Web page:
Golden girl Hazel wins heptathlon (UK only)
England's Louise Hazel followed in the footsteps of Denise Lewis when she won Commonwealth gold in the heptathlon on Saturday.
Lewis won the same title when she was a member of the Birchfield Harriers athletics club, as Hazel is now, at the 1994 Commonwealth Games in New Zealand.
She went on to defend her title in 1998 before taking Olympic gold at Sydney 2000, and here Lewis explains what the win means for Hazel and how she can improve for the London Olympics in 2012.
Winning the Commonwealth heptathlon title feels great - and it means something.
I remember 1994, when I first burst onto the scene. Like Louise, people had heard of me but they didn't quite expect a gold medal.
When you cross that line and hear you are the Commonwealth champion for the first time, it gets to you.
Now, I hope Louise, at the age of 25, will go on to do what I did: build on that opportunity and realise she has a place.
Hazel cools off with an ice pack in the heat of the Delhi heptathlon
People expect things of her, she will expect things from herself, and I know she can go on to great performances.
Winning the Commonwealth title counts for a lot. It puts you out there, it is recognisable.
If Louise now wants to knock on someone's door and say, 'Please can you fund me?', they will ask her what she has achieved - and she can say she is the Commonwealth champion. They will take her seriously.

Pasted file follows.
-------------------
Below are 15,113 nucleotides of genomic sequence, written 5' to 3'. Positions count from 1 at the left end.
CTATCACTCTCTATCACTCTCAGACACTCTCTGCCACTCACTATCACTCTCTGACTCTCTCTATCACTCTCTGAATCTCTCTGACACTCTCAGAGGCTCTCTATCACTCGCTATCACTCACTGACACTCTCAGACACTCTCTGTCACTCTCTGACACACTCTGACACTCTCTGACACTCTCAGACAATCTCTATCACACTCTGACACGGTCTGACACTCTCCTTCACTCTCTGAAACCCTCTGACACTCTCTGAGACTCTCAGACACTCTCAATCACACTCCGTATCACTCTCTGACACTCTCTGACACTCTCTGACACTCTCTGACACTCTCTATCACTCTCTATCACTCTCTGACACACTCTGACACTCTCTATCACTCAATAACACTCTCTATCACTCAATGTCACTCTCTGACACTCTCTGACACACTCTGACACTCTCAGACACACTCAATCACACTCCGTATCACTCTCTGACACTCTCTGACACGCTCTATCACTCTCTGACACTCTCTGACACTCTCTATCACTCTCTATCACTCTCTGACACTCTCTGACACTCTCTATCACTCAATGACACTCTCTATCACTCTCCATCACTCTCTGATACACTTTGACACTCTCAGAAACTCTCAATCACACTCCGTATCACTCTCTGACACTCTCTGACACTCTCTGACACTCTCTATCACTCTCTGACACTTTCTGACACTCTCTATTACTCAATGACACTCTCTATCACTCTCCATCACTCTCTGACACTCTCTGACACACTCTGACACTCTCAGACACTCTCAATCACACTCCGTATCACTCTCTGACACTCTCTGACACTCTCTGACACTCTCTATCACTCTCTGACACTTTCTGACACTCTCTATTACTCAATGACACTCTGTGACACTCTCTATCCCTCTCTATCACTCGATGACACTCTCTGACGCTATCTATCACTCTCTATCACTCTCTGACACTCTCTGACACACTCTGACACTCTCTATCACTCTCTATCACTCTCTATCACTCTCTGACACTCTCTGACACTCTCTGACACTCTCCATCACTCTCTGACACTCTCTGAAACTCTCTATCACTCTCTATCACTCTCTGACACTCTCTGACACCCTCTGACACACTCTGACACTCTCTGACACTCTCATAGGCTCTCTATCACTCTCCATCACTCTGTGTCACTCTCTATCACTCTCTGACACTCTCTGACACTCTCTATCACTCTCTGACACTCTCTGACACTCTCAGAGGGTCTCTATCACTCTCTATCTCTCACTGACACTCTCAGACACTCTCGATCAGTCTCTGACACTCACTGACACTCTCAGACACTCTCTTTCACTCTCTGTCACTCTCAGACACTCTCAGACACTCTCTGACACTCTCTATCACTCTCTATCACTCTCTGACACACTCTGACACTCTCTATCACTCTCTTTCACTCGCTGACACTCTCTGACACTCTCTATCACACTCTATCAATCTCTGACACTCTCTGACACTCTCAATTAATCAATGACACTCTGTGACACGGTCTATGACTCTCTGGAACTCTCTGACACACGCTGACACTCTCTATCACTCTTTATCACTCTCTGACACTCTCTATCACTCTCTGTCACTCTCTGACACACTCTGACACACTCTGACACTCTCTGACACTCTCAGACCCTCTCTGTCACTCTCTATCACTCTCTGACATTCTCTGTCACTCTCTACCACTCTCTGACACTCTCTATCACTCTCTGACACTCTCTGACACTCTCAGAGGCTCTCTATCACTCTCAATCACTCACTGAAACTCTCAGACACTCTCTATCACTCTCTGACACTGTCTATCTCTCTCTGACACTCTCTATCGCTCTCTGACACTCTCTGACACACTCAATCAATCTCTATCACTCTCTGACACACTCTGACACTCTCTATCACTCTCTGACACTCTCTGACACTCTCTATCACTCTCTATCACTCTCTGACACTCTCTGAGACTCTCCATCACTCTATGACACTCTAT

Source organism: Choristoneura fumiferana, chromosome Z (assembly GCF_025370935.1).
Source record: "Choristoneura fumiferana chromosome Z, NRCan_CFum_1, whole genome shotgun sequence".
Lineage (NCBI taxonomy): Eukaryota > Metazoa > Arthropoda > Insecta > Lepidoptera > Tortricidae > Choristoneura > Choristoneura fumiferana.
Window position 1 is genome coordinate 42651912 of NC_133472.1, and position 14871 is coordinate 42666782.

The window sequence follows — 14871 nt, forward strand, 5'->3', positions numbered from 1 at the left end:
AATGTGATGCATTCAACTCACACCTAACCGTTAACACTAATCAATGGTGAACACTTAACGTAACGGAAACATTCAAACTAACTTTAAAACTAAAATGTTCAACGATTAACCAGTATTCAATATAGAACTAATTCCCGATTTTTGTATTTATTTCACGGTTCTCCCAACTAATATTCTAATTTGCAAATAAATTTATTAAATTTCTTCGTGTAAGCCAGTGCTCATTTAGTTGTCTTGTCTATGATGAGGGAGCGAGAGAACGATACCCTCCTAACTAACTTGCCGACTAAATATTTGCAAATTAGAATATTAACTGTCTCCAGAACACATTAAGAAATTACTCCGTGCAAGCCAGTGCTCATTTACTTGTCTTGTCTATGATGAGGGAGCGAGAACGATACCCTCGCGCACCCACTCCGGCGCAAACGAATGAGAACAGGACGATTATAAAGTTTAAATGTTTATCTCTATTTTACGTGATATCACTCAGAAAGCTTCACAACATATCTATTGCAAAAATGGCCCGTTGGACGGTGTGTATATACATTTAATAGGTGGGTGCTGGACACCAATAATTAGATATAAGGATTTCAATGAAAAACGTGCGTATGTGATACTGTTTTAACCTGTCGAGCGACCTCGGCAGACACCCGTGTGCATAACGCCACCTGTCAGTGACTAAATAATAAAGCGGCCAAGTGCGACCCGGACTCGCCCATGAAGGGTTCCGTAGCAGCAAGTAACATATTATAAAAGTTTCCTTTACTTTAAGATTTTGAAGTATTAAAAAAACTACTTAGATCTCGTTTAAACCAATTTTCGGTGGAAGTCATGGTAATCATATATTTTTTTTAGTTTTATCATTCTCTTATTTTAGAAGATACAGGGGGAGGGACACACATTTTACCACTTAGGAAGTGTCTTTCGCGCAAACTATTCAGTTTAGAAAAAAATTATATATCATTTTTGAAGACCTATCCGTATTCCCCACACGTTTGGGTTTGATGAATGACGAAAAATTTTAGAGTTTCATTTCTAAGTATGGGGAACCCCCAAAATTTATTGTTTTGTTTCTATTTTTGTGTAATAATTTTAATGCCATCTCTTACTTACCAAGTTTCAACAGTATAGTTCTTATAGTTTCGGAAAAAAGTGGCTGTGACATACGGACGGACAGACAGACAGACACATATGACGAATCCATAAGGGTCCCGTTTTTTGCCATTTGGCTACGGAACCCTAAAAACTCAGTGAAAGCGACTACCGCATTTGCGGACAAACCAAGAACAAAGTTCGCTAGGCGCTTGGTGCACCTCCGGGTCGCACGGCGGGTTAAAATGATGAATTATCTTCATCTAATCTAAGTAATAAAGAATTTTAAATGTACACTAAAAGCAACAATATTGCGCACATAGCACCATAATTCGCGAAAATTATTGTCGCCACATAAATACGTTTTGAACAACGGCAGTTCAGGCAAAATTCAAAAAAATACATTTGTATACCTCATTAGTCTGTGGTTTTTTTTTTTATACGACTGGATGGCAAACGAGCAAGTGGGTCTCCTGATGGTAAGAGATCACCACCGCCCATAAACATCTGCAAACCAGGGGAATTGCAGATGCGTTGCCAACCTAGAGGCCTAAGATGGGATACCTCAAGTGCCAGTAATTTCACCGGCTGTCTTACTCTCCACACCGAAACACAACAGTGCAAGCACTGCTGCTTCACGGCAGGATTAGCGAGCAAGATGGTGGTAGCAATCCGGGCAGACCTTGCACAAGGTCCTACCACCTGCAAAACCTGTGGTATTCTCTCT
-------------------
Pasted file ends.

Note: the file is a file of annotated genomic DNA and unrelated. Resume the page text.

What you see is what you get with Louise. She loves to talk, she's bubbly, committed and confident, which is a good start as an athlete.
What she needs to do now is use that confidence and use the next couple of years, going into London, as building blocks.
There is a fight on to be in that Olympic stadium, competing for Great Britain.
Hazel 'over the moon' with gold (UK only)
Let's leave Jess Ennis aside, because she is so far out there going for the gold medal, but if Louise can work on some of her weaker events she has to be looking at trying to get close to those medals.
That is not me being unrealistic. Heptathlon hasn't moved on that far - if you can get to 6,400 or 6,500 points, you're fighting for medals.
Heptathlon is a layering event: every year you pick one or two events to focus on while keeping the others going.
This year, Louise has worked on her speed. She has improved her hurdles and long jump, and it is a big plus that her javelin has improved, but her high jump needs some work and that's a lot of points.
You always find heptathletes that are good high jumpers can pop out 200 points ahead of everyone else. That's where Jess Ennis' strength lies. She commands an easy 200 points over everybody after the second event because her high jump is so good.
Lewis, now 38, won Commonwealth gold in 1994 aged 22
So Louise will come away from this and tick a couple of boxes, but now she has to switch her focus going into this next winter training phase and pick another couple of events to focus on.
If it were me, I would be focusing on high jump, together with the shot.
As for the other 2012 contenders, we have to wait and see what Kelly Sotherton is going to do.
I know she has unfinished business in heptathlon but, equally, she knows her body has been breaking down in the last two years, and she is not getting any younger.
I mean no disrespect by that, as I think she could still be in contention if she chose to be.
But there have been rumours that Kelly will move to the 400m, as maybe she can stay more injury-free doing that event.
I would put my money on both Louise and Kelly being in that stadium in 2012 - the question is, which event will Kelly be doing?
Denise Lewis was talking to BBC Sport's Ollie Williams.